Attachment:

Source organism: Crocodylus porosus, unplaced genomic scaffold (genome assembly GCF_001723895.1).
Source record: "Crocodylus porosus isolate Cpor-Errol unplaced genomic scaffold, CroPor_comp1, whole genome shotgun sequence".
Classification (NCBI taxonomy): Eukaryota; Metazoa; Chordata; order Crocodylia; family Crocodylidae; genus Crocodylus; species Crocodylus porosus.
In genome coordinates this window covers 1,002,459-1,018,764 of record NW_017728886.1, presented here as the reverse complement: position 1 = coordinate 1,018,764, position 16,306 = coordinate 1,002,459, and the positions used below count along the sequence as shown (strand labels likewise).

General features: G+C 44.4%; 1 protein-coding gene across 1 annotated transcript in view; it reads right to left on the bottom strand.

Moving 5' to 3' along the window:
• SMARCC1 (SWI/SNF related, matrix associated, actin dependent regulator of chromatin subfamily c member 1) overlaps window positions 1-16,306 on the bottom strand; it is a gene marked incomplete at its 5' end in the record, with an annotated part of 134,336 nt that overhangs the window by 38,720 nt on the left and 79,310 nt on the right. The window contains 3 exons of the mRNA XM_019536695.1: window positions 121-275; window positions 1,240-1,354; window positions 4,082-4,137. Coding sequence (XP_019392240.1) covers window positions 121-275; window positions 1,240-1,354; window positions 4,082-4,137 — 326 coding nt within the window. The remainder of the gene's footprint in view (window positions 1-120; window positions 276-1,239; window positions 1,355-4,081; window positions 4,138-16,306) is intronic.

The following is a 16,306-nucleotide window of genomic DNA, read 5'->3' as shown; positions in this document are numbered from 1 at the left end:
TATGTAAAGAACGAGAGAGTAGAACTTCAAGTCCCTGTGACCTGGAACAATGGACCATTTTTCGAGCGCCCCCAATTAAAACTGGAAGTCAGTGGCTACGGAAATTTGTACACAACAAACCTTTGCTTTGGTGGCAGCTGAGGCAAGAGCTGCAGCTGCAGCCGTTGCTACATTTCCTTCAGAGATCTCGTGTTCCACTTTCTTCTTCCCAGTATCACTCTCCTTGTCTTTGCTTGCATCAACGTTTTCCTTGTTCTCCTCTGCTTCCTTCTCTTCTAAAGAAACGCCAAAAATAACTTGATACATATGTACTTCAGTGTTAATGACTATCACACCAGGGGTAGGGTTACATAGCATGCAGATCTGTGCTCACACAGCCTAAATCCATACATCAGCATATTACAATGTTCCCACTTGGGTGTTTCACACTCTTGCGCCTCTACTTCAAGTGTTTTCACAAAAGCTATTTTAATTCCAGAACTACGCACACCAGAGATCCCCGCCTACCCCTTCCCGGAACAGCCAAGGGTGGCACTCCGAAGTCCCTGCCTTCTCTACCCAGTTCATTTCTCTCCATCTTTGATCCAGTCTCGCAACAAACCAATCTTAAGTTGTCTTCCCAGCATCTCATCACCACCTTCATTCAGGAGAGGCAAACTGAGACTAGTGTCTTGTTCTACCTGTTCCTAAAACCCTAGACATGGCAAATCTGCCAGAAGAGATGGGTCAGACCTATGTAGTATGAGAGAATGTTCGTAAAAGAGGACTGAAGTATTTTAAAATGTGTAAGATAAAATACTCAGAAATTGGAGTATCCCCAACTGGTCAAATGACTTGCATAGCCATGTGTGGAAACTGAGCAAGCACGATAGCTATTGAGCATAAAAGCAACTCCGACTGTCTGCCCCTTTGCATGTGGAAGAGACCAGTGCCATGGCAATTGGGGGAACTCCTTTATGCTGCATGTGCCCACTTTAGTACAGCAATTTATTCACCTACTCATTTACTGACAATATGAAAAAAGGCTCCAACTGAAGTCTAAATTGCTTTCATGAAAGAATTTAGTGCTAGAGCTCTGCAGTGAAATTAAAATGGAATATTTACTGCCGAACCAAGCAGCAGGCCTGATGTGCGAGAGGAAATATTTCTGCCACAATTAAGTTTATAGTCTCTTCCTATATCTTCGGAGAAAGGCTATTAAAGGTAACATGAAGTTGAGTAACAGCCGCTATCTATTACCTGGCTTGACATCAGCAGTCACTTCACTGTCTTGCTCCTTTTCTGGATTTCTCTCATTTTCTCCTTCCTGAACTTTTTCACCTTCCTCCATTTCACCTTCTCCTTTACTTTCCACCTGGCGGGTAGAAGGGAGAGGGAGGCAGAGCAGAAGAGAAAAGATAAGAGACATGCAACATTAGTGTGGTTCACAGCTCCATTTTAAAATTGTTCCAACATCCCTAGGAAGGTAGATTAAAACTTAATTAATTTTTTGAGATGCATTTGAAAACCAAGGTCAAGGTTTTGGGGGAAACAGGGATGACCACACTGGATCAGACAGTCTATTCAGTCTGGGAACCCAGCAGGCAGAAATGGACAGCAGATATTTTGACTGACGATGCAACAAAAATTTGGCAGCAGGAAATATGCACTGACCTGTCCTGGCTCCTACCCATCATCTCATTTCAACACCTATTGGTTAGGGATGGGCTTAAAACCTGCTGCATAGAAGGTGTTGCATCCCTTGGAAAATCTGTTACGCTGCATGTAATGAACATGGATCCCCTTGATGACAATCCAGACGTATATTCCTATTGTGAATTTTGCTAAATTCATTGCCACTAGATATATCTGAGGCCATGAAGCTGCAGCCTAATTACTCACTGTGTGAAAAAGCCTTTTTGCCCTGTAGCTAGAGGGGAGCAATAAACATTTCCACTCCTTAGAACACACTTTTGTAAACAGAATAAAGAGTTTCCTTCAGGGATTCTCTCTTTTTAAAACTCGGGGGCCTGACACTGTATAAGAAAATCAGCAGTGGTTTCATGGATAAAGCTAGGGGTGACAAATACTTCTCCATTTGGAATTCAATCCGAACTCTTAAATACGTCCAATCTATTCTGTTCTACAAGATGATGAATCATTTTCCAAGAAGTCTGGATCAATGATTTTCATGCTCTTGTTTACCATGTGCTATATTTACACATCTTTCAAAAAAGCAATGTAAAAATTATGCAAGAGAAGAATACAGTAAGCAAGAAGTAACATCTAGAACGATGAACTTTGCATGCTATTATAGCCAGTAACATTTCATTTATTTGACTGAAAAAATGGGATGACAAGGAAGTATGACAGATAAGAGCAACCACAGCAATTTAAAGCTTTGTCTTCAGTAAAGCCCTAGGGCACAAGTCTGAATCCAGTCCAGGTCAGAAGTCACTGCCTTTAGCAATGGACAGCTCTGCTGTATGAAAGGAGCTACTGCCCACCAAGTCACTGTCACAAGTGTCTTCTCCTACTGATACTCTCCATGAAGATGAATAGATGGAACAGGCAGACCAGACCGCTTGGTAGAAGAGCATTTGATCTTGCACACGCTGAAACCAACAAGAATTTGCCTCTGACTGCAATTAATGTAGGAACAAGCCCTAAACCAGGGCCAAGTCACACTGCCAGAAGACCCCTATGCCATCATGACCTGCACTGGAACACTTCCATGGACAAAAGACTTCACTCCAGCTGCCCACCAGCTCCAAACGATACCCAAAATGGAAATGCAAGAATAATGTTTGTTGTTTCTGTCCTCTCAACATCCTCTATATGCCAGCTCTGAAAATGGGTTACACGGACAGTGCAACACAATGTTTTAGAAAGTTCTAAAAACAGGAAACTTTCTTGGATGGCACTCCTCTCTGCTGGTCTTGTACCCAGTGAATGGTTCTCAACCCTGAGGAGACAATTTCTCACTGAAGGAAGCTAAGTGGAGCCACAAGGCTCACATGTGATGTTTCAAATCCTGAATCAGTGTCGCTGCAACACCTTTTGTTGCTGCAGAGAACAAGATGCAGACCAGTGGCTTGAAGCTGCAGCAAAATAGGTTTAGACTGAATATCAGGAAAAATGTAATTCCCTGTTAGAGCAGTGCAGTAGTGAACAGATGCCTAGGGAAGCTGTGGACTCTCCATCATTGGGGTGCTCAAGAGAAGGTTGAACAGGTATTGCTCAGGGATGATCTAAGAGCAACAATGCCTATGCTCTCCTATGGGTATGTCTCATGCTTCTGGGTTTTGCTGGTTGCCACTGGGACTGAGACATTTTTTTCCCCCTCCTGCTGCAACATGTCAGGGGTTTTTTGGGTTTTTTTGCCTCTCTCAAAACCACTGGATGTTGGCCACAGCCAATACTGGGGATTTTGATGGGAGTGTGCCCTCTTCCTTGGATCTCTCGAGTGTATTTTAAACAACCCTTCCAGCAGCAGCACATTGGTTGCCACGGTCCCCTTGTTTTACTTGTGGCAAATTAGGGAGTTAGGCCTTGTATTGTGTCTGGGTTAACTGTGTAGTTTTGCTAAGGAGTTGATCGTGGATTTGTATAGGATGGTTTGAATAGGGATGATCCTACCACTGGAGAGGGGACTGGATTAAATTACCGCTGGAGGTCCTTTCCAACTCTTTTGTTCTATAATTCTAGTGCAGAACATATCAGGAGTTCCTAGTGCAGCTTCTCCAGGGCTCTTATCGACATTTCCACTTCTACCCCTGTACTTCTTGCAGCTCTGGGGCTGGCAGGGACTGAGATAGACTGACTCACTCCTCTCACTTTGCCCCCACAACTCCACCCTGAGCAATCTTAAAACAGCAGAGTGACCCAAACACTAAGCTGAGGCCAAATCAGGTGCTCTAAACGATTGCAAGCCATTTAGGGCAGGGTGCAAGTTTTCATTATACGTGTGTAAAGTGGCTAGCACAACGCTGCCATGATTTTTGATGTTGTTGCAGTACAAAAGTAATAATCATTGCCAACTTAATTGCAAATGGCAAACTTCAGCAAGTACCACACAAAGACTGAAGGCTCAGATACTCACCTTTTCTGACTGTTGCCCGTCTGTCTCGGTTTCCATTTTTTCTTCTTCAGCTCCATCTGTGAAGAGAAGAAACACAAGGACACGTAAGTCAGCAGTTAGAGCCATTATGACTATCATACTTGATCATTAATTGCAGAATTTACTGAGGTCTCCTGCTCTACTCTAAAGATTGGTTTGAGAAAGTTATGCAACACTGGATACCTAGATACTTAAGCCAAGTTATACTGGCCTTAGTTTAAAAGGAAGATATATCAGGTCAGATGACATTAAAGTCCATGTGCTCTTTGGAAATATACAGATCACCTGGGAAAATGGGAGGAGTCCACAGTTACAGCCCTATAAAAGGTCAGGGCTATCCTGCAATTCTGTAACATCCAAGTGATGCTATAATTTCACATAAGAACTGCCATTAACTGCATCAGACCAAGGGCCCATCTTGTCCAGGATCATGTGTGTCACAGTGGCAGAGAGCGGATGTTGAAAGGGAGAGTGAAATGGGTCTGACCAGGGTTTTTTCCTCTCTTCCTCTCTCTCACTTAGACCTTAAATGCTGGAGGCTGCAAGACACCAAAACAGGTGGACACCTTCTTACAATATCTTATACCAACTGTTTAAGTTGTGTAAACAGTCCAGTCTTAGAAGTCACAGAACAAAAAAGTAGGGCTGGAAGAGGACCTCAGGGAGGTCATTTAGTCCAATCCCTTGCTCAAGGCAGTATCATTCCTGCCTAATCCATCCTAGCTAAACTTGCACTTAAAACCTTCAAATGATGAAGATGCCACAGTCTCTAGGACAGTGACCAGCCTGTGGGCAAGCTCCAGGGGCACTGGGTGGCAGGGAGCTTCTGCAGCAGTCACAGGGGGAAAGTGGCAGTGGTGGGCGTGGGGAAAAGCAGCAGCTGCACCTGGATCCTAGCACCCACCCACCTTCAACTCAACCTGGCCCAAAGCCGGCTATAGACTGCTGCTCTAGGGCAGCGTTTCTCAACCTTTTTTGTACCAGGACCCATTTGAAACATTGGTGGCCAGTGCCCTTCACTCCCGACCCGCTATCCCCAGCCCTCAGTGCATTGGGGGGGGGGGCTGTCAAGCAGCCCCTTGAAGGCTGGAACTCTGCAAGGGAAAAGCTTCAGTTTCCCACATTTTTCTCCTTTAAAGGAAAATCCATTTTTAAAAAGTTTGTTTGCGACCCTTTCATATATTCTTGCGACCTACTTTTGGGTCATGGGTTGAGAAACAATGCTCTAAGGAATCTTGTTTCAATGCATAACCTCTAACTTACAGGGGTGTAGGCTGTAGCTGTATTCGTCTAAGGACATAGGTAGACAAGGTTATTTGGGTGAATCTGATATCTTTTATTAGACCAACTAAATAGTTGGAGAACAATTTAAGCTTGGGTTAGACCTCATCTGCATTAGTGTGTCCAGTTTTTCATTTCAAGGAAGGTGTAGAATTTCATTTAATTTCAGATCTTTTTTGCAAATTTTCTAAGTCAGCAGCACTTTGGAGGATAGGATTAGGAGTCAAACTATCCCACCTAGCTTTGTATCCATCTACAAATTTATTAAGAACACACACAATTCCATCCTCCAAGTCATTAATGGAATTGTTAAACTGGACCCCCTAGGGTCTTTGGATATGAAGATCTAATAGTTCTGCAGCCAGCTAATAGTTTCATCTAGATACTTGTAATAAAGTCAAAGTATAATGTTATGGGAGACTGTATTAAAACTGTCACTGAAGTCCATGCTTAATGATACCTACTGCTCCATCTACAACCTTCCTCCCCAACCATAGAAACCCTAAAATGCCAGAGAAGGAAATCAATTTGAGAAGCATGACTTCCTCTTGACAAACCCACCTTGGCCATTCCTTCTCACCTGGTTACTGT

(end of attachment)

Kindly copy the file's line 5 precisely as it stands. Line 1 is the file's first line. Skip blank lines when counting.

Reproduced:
General features: G+C 44.4%; 1 protein-coding gene across 1 annotated transcript in view; it reads right to left on the bottom strand.